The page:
For teachers and advisors

Studying law at the University of Reading is an enjoyable and rewarding experience. We have an established reputation for teaching and research excellence, and maintain our very high standards in teaching, as illustrated by our regular success in the National Students’ Satisfaction Surveys. Students are taught in small groups (generally between 10 and 14 students), in addition to the comprehensive lectures for the entire year.

The School of Law is keen to foster relationships with schools. We are proud of our School’s attractive setting, and we are always willing to receive visiting schools, as prospective applicants can meet current students and staff and ask questions. Likewise, members of academic staff are willing to address schools’ higher education conferences.


Should I study Law?

Law is a challenging and rewarding subject which requires students to engage with many contemporary issues at both practical and theoretical levels. Law is much more than a vocational degree: it is an academic discipline in its own right and is taught as such at Reading, although with regular reference to professional practical questions. More generally, if you would like to read a book that will give you an idea about whether Law is for you, you may find it helpful to read the relevant chapters of Letters to a Law Student by Nicholas J. McBride (Pearson Longman, 2007).

Should I study Law or read another subject and then do the Conversion course?

The important thing is to do a subject which you will enjoy studying for three years. However, at Reading, we have special relationships with the Oxford Institute of Legal Practice (OXILP) and the top-rated Guildford College of Law guarantee places on the Legal Practice Course to all Reading students who gain a second class degree. OXILP also offers a 10% bursary to all of our graduates who take up a place on the course.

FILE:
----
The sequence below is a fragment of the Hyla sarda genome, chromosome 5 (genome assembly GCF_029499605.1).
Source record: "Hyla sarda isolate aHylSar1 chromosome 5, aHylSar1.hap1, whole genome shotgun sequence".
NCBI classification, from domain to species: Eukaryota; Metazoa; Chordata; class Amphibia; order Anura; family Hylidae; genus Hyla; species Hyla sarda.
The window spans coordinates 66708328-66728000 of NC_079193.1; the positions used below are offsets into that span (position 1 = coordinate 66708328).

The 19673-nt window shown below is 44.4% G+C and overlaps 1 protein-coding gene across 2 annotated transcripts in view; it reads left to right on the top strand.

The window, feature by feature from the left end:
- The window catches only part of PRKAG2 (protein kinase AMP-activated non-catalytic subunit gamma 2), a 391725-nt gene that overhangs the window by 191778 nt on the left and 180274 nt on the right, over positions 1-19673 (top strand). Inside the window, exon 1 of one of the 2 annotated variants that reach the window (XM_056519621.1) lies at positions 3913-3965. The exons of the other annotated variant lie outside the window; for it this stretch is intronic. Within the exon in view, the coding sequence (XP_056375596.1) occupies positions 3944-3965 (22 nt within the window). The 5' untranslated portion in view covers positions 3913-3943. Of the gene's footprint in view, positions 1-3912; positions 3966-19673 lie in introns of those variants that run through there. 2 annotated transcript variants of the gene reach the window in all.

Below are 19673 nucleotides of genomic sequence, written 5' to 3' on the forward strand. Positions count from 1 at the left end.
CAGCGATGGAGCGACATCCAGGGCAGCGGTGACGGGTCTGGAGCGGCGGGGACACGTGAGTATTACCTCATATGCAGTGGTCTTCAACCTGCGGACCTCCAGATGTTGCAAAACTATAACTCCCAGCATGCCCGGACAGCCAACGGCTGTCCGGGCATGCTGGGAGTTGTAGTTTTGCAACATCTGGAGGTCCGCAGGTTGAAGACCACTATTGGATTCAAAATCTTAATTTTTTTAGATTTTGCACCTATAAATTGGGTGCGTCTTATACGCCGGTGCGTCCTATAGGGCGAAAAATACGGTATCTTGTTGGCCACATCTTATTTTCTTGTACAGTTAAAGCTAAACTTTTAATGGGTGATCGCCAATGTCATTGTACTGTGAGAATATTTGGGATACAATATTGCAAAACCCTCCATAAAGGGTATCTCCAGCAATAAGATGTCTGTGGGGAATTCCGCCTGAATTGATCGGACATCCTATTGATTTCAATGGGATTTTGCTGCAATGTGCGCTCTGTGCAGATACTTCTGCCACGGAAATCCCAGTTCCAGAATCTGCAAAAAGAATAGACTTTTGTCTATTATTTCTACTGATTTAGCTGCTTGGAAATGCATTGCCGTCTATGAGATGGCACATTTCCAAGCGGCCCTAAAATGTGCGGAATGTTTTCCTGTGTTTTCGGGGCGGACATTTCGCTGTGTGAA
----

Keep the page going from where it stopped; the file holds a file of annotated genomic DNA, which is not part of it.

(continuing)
Pro bono and volunteering opportunities

The School of Law offers many opportunities for our students to take part in pro bono and volunteering activities, and actively encourages them to do so. Our range of initiatives includes a Streetlaw project, Citizens Advice Bureau training, and other volunteering opportunities. Although such activities offer the students experience which will stand them in good stead for future job applications, we also think that it is a valuable enterprise in itself. We take our responsibilities to the local community very seriously.


The School of Law is at the forefront of the University of Reading’s e-learning projects. The vast majority of resources are available electronically through our Blackboard system, and students complete some assignments online. Many classes use interactive whiteboards to enhance learning.

Do I need to have studied Law at A level in order to study Law at Reading?

It is not necessary to have studied Law A level to apply for Law at Reading. The important thing is to be studying subjects which you enjoy and you will do well in. Some of our students have studied Law before, but different subjects offer students different skills which they can then bring to the new discipline of Law.

Does a degree in Law from Reading provide good career prospects?

While many graduates of LLB Law take professional exams and continue on to practise law, both in the UK and overseas, law graduates are also in high demand across many other areas. Potential destinations include European and international governmental and non-governmental organisations, the media, the IT sector, professional services firms, banking and financial institutions and the public sector, as well as more entrepreneurial careers.

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